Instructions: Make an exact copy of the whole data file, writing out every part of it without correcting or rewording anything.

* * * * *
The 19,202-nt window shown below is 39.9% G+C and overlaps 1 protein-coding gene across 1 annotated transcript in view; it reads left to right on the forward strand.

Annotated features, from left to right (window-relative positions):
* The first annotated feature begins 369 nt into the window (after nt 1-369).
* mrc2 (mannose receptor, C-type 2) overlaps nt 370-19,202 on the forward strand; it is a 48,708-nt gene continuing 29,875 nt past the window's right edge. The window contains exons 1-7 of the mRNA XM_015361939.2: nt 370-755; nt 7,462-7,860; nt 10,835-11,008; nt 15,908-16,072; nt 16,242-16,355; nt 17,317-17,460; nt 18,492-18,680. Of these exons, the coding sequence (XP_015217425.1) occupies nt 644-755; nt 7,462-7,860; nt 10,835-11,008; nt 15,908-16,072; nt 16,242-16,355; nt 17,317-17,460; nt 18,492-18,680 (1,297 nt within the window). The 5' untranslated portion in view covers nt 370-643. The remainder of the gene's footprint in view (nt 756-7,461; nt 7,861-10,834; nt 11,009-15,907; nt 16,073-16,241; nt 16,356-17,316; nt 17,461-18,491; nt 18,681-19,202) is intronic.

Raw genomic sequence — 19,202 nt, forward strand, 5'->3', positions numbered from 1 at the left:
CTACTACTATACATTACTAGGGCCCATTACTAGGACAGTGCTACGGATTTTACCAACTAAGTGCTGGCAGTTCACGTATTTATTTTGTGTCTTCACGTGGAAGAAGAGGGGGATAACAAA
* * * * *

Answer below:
The 19,202-nt window shown below is 39.9% G+C and overlaps 1 protein-coding gene across 1 annotated transcript in view; it reads left to right on the forward strand.

Annotated features, from left to right (window-relative positions):
* The first annotated feature begins 369 nt into the window (after nt 1-369).
* mrc2 (mannose receptor, C-type 2) overlaps nt 370-19,202 on the forward strand; it is a 48,708-nt gene continuing 29,875 nt past the window's right edge. The window contains exons 1-7 of the mRNA XM_015361939.2: nt 370-755; nt 7,462-7,860; nt 10,835-11,008; nt 15,908-16,072; nt 16,242-16,355; nt 17,317-17,460; nt 18,492-18,680. Of these exons, the coding sequence (XP_015217425.1) occupies nt 644-755; nt 7,462-7,860; nt 10,835-11,008; nt 15,908-16,072; nt 16,242-16,355; nt 17,317-17,460; nt 18,492-18,680 (1,297 nt within the window). The 5' untranslated portion in view covers nt 370-643. The remainder of the gene's footprint in view (nt 756-7,461; nt 7,861-10,834; nt 11,009-15,907; nt 16,073-16,241; nt 16,356-17,316; nt 17,461-18,491; nt 18,681-19,202) is intronic.

Raw genomic sequence — 19,202 nt, forward strand, 5'->3', positions numbered from 1 at the left:
CTACTACTATACATTACTAGGGCCCATTACTAGGACAGTGCTACGGATTTTACCAACTAAGTGCTGGCAGTTCACGTATTTATTTTGTGTCTTCACGTGGAAGAAGAGGGGGATAACAAA